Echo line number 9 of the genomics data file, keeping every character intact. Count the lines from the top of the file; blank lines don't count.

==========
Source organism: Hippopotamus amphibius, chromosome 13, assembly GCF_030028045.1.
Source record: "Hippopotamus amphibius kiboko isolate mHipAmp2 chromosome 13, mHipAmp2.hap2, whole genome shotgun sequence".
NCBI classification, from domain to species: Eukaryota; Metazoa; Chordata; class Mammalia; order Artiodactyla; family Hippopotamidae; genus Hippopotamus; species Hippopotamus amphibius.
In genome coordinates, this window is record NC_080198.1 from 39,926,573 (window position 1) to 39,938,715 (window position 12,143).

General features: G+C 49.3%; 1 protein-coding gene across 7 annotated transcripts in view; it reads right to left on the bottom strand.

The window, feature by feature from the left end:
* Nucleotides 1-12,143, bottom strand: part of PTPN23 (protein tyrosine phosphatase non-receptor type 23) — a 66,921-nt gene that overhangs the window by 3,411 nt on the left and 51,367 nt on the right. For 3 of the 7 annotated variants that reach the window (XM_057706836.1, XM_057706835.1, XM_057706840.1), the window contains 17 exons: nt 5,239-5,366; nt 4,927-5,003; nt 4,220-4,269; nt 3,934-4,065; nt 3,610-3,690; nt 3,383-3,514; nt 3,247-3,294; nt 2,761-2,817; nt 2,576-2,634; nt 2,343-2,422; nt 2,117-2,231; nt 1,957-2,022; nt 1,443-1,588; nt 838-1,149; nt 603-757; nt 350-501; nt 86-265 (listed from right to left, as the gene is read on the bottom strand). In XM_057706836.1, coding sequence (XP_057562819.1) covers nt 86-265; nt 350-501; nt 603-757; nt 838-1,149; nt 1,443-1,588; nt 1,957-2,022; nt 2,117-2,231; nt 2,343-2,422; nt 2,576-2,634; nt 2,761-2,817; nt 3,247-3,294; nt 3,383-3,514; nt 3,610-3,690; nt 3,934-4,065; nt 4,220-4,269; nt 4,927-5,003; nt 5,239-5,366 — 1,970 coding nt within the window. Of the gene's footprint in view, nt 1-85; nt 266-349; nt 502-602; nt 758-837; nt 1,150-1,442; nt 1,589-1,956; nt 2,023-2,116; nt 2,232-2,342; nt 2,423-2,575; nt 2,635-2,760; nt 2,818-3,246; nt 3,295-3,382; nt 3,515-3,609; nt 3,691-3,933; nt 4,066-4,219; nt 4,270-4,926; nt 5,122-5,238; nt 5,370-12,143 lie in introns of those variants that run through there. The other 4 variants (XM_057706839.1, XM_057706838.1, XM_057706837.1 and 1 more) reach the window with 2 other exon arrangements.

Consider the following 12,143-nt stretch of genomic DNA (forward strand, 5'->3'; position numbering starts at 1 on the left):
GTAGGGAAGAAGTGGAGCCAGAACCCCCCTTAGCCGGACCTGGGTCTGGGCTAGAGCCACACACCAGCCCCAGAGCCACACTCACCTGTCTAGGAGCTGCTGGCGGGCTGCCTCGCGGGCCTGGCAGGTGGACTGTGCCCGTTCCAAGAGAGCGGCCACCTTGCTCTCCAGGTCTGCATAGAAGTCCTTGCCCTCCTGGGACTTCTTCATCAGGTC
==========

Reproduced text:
GTAGGGAAGAAGTGGAGCCAGAACCCCCCTTAGCCGGACCTGGGTCTGGGCTAGAGCCACACACCAGCCCCAGAGCCACACTCACCTGTCTAGGAGCTGCTGGCGGGCTGCCTCGCGGGCCTGGCAGGTGGACTGTGCCCGTTCCAAGAGAGCGGCCACCTTGCTCTCCAGGTCTGCATAGAAGTCCTTGCCCTCCTGGGACTTCTTCATCAGGTC